From my last blog we have learned about some of the roles and responsibilities that should play within Mindful Data Governance, now we need to identify the data domains. Before we can start to look at formalizing the nonstandard data governance practices that are going on within your business today we need to identify the different data domains. Simply put all you are doing is identifying the systems (transactional) that are collecting data about the business and the consumers. For example data domains could be referencing product, consumer, vendors, finance, hr and logistic information.

    Looking at the above example each of these data domains can contain:

    • Data owners
    • Business glossaries
    • Data dictionaries
    • Business processes
    • Data catalogs
    • Reports catalogs
    • Data quality scorecards
    • Systems and applications
    • Policies and standards

    The best way to start to identify data domains is simply start looking at the business needs or problems. For example lets say that a Client has need to be able to increase customer experience, to be able to up-sell while a customer is buying a different product, and to control over validating customer’s needs.

    Requirements such as these, were tied to the business problem our client was facing: they had to control visibility and understanding around its customers. Data was spread across multiple systems and applications with no defined ownership. We helped create ownership by identifying key stakeholders, business processes, and datasets related to the customer domain and established control around its lifecycle. The idea is to have a clear understanding of where data comes from, who owns it, and when changes are made, who should be involved.

    Remember when implementing the Mindful Data Governance Initiative you do not have to implement all the data domains at once, in fact I highly suggest that you do not do that. Assign a number to your data domains in the order that the business would like those data domains to be implemented and then follow that. Mindful data governance is about implementing data governance in phases and not to create a disturbance in your business. Mindful Data Governance will increase your data quality, accessibility, usability, security and availability.

    Roles

    Building Your Data Governance Team (Keys Roles and their responsibilites)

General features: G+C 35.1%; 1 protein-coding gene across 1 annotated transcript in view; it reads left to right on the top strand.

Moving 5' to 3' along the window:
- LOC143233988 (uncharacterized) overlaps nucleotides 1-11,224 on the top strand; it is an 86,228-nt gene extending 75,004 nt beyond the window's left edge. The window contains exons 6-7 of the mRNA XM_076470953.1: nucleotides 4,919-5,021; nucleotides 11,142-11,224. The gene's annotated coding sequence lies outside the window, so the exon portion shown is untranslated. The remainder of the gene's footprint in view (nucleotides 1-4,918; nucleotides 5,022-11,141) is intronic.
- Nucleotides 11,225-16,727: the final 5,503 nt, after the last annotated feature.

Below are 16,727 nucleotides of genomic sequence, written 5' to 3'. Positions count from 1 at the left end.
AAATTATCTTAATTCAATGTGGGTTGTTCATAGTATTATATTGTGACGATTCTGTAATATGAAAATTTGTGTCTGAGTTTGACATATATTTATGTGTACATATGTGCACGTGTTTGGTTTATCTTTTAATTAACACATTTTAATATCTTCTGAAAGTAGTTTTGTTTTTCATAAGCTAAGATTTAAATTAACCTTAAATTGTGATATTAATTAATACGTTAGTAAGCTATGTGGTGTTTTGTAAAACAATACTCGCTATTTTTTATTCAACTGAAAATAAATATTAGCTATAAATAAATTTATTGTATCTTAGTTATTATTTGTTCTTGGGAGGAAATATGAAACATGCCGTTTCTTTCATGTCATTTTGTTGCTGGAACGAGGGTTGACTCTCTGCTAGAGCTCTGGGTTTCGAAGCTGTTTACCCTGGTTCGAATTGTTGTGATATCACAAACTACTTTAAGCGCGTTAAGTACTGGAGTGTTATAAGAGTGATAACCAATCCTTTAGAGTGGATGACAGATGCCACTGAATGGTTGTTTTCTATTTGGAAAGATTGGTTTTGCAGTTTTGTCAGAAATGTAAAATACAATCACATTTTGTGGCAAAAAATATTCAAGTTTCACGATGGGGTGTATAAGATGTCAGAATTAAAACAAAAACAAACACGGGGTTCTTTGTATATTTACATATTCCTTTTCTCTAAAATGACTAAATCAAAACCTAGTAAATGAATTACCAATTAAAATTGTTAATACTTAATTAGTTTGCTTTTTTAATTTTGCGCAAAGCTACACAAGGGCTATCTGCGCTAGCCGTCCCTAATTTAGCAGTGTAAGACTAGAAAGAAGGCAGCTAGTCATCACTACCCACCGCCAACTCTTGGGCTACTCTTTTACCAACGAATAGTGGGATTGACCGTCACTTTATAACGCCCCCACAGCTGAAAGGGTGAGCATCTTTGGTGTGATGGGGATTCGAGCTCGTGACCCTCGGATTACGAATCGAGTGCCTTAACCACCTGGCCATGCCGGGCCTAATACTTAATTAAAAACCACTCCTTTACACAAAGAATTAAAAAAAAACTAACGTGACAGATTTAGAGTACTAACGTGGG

Key Roles and responsibilities can belong to many people or one person can have many roles, it really depends on the size of your company as well as the culture. The ideal person to lead the Mindful Data Governance initiative is the Chief Data Officer (CDO) if one exists in your business, other wise select the best senior level employee that will be the ideal data evangelist to represent Data Governance and implement the Mindful Data Governance Initiative. Remember Data Governance is a team effort but the roles of each of the other members of the data governance teams are different but interdependent on each other. If you think of the roles of data governance as positions on a soccer team, it is great to know who are the strikers, midfielders, defenders, and the goal keeper so the team is unified but everyone has a different role to play in the team. I do want you to remember when implementing the Mindful Data Governance Initiative that their is no title changes for the employees that are assigned to these roles as the responsibilities. These responsibilities should not take up much of the employee’s time and become part of the ever day life and culture.

    Data Steward
    Data stewardship is a functional role in data management and governance, with responsibility for ensuring that data policies and standards turn into practice within the steward’s domain. (Domain = Data that is collected within their subject area).

    Specific Accountabilities:

    • Implement data standards.
    • Ensure that staff who maintain data are trained to follow standards.
    • Monitor data quality.
    • Work with technical and operational staff to create a process for identifying data entry errors and correcting the data to match business standards.
    • Report to the data owner any issues that may require larger action on behalf of the business’s data governance structure.
    • Handle inquiries about data.
    • Receive and respond to any inquiries related to data that originates from the area they oversee; e.g., questions regarding access, standardization, organization, definition and usage, etc.

    Data Owner
    A Data Owner is concerned with risk and appropriate access to data. In comparing these two roles, often the data steward doesn’t care who uses the data as long as they use it correctly. Often the steward wants a lot of people to use the data! An owner, however, is concerned with who can access data, and tends to be more conservative with granting access. There is a natural conflict between these two roles, but in some organizations the same person plays both roles.

    Specific Accountabilities:

    • Approve data Glossaries and other data definitions
    • Ensure the accuracy of information as used across the Enterprise
    • Direct Data Quality activities
    • Review and Approve Master Data Management approach, outcomes, and activities
    • Work with other Data Owners to resolve data issues and lack of harmony across business units
    • Second level review for issues identified by Data Stewards